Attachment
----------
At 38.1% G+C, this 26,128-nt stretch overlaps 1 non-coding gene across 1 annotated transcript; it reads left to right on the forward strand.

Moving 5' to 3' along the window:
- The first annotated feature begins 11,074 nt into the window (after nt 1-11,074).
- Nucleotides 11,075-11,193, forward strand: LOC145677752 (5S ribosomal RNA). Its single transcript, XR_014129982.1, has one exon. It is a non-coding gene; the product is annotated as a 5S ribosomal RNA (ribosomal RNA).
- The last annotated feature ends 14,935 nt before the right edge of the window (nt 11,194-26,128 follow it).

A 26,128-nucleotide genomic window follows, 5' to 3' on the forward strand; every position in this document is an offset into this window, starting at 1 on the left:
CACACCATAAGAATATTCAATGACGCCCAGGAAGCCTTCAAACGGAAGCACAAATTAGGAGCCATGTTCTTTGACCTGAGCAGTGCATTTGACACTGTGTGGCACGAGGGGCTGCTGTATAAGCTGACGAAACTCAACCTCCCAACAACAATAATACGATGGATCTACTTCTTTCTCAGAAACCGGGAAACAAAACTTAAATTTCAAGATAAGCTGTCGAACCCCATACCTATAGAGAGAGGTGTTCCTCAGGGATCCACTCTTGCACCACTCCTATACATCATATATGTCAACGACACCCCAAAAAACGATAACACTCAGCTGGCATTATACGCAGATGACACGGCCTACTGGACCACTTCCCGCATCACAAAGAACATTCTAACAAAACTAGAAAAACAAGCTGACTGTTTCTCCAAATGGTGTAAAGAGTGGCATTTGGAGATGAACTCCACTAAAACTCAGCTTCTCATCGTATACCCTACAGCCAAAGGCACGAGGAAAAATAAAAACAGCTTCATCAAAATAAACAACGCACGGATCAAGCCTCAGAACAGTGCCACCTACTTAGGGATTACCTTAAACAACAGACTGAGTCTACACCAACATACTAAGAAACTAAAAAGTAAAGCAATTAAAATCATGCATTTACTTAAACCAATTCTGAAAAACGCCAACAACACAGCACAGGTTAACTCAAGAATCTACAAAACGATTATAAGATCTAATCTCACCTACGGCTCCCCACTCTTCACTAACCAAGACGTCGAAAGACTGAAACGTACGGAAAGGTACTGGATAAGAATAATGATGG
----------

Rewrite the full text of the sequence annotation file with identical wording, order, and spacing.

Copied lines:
At 38.1% G+C, this 26,128-nt stretch overlaps 1 non-coding gene across 1 annotated transcript; it reads left to right on the forward strand.

Moving 5' to 3' along the window:
- The first annotated feature begins 11,074 nt into the window (after nt 1-11,074).
- Nucleotides 11,075-11,193, forward strand: LOC145677752 (5S ribosomal RNA). Its single transcript, XR_014129982.1, has one exon. It is a non-coding gene; the product is annotated as a 5S ribosomal RNA (ribosomal RNA).
- The last annotated feature ends 14,935 nt before the right edge of the window (nt 11,194-26,128 follow it).

A 26,128-nucleotide genomic window follows, 5' to 3' on the forward strand; every position in this document is an offset into this window, starting at 1 on the left:
CACACCATAAGAATATTCAATGACGCCCAGGAAGCCTTCAAACGGAAGCACAAATTAGGAGCCATGTTCTTTGACCTGAGCAGTGCATTTGACACTGTGTGGCACGAGGGGCTGCTGTATAAGCTGACGAAACTCAACCTCCCAACAACAATAATACGATGGATCTACTTCTTTCTCAGAAACCGGGAAACAAAACTTAAATTTCAAGATAAGCTGTCGAACCCCATACCTATAGAGAGAGGTGTTCCTCAGGGATCCACTCTTGCACCACTCCTATACATCATATATGTCAACGACACCCCAAAAAACGATAACACTCAGCTGGCATTATACGCAGATGACACGGCCTACTGGACCACTTCCCGCATCACAAAGAACATTCTAACAAAACTAGAAAAACAAGCTGACTGTTTCTCCAAATGGTGTAAAGAGTGGCATTTGGAGATGAACTCCACTAAAACTCAGCTTCTCATCGTATACCCTACAGCCAAAGGCACGAGGAAAAATAAAAACAGCTTCATCAAAATAAACAACGCACGGATCAAGCCTCAGAACAGTGCCACCTACTTAGGGATTACCTTAAACAACAGACTGAGTCTACACCAACATACTAAGAAACTAAAAAGTAAAGCAATTAAAATCATGCATTTACTTAAACCAATTCTGAAAAACGCCAACAACACAGCACAGGTTAACTCAAGAATCTACAAAACGATTATAAGATCTAATCTCACCTACGGCTCCCCACTCTTCACTAACCAAGACGTCGAAAGACTGAAACGTACGGAAAGGTACTGGATAAGAATAATGATGG